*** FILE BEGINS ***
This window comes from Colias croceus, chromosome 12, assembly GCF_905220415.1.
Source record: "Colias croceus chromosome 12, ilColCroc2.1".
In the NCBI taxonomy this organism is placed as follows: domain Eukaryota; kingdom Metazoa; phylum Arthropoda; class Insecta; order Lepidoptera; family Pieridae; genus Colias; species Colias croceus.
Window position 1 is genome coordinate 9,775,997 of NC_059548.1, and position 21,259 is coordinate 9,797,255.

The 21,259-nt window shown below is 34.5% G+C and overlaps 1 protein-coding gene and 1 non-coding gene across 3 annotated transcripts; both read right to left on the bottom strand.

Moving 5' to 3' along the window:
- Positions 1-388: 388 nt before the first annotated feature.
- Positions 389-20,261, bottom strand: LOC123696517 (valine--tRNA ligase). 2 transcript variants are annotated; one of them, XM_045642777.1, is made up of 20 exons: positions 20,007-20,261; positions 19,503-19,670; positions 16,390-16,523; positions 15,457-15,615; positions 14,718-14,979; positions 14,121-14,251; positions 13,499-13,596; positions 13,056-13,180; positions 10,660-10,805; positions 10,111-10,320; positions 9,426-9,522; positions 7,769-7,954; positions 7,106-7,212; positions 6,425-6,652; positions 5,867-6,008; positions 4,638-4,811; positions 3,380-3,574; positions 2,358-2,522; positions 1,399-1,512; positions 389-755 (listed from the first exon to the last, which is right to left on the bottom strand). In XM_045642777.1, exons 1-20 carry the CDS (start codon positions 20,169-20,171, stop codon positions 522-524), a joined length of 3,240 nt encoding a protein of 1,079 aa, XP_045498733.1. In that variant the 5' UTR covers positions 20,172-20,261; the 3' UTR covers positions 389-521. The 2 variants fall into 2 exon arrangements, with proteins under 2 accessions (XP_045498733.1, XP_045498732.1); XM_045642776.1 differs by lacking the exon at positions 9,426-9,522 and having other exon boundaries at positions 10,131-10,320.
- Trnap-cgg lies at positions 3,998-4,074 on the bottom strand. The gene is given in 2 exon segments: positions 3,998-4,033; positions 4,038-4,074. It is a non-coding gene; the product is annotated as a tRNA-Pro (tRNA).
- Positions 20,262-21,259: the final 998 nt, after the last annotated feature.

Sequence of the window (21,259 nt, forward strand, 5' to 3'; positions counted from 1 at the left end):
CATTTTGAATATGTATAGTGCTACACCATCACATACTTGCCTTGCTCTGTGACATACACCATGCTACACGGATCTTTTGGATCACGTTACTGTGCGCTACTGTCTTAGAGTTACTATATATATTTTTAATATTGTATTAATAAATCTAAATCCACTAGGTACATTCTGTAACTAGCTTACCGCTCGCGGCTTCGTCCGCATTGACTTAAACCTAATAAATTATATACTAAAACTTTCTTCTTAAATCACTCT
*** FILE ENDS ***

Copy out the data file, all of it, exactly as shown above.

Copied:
This window comes from Colias croceus, chromosome 12, assembly GCF_905220415.1.
Source record: "Colias croceus chromosome 12, ilColCroc2.1".
In the NCBI taxonomy this organism is placed as follows: domain Eukaryota; kingdom Metazoa; phylum Arthropoda; class Insecta; order Lepidoptera; family Pieridae; genus Colias; species Colias croceus.
Window position 1 is genome coordinate 9,775,997 of NC_059548.1, and position 21,259 is coordinate 9,797,255.

The 21,259-nt window shown below is 34.5% G+C and overlaps 1 protein-coding gene and 1 non-coding gene across 3 annotated transcripts; both read right to left on the bottom strand.

Moving 5' to 3' along the window:
- Positions 1-388: 388 nt before the first annotated feature.
- Positions 389-20,261, bottom strand: LOC123696517 (valine--tRNA ligase). 2 transcript variants are annotated; one of them, XM_045642777.1, is made up of 20 exons: positions 20,007-20,261; positions 19,503-19,670; positions 16,390-16,523; positions 15,457-15,615; positions 14,718-14,979; positions 14,121-14,251; positions 13,499-13,596; positions 13,056-13,180; positions 10,660-10,805; positions 10,111-10,320; positions 9,426-9,522; positions 7,769-7,954; positions 7,106-7,212; positions 6,425-6,652; positions 5,867-6,008; positions 4,638-4,811; positions 3,380-3,574; positions 2,358-2,522; positions 1,399-1,512; positions 389-755 (listed from the first exon to the last, which is right to left on the bottom strand). In XM_045642777.1, exons 1-20 carry the CDS (start codon positions 20,169-20,171, stop codon positions 522-524), a joined length of 3,240 nt encoding a protein of 1,079 aa, XP_045498733.1. In that variant the 5' UTR covers positions 20,172-20,261; the 3' UTR covers positions 389-521. The 2 variants fall into 2 exon arrangements, with proteins under 2 accessions (XP_045498733.1, XP_045498732.1); XM_045642776.1 differs by lacking the exon at positions 9,426-9,522 and having other exon boundaries at positions 10,131-10,320.
- Trnap-cgg lies at positions 3,998-4,074 on the bottom strand. The gene is given in 2 exon segments: positions 3,998-4,033; positions 4,038-4,074. It is a non-coding gene; the product is annotated as a tRNA-Pro (tRNA).
- Positions 20,262-21,259: the final 998 nt, after the last annotated feature.

Sequence of the window (21,259 nt, forward strand, 5' to 3'; positions counted from 1 at the left end):
CATTTTGAATATGTATAGTGCTACACCATCACATACTTGCCTTGCTCTGTGACATACACCATGCTACACGGATCTTTTGGATCACGTTACTGTGCGCTACTGTCTTAGAGTTACTATATATATTTTTAATATTGTATTAATAAATCTAAATCCACTAGGTACATTCTGTAACTAGCTTACCGCTCGCGGCTTCGTCCGCATTGACTTAAACCTAATAAATTATATACTAAAACTTTCTTCTTAAATCACTCT